Important information: The value of investments and the income from them can go down as well as up, so you may get back less than you invest.

This article first appeared in the Telegraph

MOST quarterly earnings seasons have a key theme, a question that crops up in every analyst call and press conference. Working from home, re-opening, supply chains, inflation. For a time, it’s all anyone can focus on - until the next buzz word arrives. Next month, as the April to June results emerge, my guess is that we will be hearing a great deal about ‘trading down’. How cash-strapped consumers behave and the winners and losers in a period of penny-pinching will be front of mind.

A recent McKinsey report suggested that British consumers are already reacting to the cost-of-living crisis by changing how they spend. They are cutting back, in both what they buy and where they buy it. They are shifting from supermarkets to discounters, buying more own label products and cutting back on things they don’t need.

The stock market is quick to react to these transitions and the relative performance of companies impacted in different ways by these trends will already be pricing them in. But the penny can be slow to fully drop, so it is not too late to think about what a period of self-imposed austerity might mean for our investments.

Higher prices have triggered the biggest squeeze on UK household incomes since the 1950s. We are seeing one consequence of that in this week’s rail strike and suggestions of a more widespread summer of discontent. You can agitate for better pay, but it is uncertain whether you will get it. One thing that squeezed consumers can always do is adapt their behaviour. No surprise then that McKinsey found that two-thirds of UK consumers say they are rethinking how and where they shop.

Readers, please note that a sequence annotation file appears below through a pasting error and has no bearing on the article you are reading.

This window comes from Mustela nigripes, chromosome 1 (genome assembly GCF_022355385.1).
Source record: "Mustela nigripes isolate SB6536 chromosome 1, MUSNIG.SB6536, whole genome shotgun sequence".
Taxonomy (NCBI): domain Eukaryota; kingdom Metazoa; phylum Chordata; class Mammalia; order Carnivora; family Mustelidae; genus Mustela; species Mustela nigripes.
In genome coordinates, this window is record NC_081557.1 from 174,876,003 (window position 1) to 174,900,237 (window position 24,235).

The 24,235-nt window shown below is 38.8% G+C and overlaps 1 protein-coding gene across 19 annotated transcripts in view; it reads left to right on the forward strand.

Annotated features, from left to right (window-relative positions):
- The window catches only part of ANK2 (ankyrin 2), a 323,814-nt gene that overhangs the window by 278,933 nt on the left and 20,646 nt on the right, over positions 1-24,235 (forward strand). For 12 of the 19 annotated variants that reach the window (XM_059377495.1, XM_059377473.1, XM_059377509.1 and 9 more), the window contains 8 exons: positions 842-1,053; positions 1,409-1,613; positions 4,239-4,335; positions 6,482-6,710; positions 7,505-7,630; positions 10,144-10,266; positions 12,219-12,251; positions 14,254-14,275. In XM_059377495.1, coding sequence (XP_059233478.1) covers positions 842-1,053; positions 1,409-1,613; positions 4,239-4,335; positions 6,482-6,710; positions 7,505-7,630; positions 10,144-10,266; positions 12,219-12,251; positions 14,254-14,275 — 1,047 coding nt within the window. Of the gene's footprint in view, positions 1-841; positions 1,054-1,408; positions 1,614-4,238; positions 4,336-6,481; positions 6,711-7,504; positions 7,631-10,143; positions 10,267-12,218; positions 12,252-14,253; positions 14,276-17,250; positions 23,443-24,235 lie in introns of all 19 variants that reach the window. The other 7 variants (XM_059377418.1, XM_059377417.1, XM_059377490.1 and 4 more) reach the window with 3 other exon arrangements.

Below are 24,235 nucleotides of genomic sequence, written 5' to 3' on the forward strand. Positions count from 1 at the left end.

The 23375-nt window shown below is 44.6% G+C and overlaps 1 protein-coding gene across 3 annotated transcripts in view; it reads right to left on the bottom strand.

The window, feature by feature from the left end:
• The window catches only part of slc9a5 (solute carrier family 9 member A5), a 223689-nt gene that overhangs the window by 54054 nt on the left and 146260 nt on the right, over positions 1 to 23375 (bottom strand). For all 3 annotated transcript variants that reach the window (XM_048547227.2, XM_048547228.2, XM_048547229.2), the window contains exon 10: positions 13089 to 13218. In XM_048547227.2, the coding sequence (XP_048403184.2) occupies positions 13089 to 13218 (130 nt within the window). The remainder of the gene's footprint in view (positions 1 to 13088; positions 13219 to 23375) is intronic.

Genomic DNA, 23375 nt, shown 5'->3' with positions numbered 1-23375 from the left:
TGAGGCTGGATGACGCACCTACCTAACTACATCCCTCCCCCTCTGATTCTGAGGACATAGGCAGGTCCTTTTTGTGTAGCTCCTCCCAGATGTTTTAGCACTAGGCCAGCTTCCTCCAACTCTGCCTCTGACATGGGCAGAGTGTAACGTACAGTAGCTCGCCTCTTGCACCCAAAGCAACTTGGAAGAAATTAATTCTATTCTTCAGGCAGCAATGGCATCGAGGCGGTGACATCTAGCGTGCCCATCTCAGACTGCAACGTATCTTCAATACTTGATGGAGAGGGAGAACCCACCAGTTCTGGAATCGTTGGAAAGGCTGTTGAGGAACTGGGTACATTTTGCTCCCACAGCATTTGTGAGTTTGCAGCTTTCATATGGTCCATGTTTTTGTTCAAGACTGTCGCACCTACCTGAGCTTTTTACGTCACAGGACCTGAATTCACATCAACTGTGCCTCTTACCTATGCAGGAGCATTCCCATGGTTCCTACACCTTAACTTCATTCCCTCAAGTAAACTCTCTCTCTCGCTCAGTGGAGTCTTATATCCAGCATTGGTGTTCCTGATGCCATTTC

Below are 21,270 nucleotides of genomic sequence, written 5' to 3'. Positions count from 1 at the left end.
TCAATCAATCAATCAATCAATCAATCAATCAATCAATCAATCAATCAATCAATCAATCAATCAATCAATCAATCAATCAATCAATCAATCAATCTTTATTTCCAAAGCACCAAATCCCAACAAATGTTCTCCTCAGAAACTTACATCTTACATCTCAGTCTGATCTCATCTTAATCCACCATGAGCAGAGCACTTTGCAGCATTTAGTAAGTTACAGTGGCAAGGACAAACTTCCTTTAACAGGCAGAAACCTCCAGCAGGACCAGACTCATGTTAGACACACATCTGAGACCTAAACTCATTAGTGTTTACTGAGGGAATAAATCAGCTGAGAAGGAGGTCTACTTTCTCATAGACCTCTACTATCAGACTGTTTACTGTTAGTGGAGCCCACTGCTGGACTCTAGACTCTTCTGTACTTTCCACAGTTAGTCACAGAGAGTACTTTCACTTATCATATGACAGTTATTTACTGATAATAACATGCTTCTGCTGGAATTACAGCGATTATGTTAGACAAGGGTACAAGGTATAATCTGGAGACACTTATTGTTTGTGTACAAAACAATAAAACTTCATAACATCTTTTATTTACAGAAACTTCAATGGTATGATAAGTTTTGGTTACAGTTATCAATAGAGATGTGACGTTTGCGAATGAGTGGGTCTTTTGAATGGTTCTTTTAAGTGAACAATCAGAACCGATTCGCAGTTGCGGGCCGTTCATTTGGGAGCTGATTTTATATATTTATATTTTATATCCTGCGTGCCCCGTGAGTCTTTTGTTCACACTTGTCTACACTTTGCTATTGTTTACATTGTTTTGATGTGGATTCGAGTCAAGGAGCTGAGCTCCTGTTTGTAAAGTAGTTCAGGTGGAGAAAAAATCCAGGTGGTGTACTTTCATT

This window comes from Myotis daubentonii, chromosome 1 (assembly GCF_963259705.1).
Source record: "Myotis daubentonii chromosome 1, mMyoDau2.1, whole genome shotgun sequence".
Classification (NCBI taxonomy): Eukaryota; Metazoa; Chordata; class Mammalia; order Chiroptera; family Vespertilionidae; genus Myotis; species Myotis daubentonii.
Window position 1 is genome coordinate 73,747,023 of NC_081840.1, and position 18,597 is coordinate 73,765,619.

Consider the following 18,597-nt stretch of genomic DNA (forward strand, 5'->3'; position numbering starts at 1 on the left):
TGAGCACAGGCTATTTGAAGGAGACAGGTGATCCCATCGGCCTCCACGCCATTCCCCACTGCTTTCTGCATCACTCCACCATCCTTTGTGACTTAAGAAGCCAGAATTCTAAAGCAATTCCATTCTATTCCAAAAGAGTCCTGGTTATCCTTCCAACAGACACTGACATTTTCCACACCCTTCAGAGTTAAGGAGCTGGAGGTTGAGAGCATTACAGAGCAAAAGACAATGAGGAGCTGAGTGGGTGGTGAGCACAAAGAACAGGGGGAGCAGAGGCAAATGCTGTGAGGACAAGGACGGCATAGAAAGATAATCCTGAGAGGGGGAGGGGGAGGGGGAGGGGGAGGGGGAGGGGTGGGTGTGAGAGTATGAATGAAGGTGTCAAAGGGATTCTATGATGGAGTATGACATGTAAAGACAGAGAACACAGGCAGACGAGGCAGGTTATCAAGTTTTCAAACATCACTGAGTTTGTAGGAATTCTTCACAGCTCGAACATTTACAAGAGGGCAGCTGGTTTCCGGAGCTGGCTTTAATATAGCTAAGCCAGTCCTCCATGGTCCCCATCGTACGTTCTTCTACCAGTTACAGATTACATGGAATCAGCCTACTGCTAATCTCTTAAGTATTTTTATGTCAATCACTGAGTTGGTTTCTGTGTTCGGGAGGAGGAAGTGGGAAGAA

The consultant found that half of consumers have bought cheaper household products, 40% have downgraded the snacks and frozen food they are buying, with a quarter choosing less fancy bread and other bakery products. The recent fall from grace of Netflix indicates another area in which consumers are economising. There is growing evidence that people are avoiding unnecessary car journeys and thinking twice about renewing warranties.

There are different ways of looking at the trading down phenomenon. One is to consider how people behave when money’s too tight to mention. After the financial crisis, a couple of Harvard Business School professors, John Quelch and Katherine Jocz, identified four consumer segments that respond in different ways to a squeeze in household budgets.

The most vulnerable and financially hardest hit they call the ‘slam on the brakes’ group. These typically lower-income consumers reduce spending across the board, cutting out, postponing or substituting purchases. Mainly poorer people, this group also includes anxious higher-income consumers if they have other worries, like lingering Covid fears.

The ‘pained but patient’ segment realise that this may be a short-term squeeze that will pass in due course. They will cut back a bit, but they can take a longer view because they are relaxed about keeping their job and their overall financial position. This probably represents the majority. The risk is that this group tips over into the brake-slamming category if recession drags on.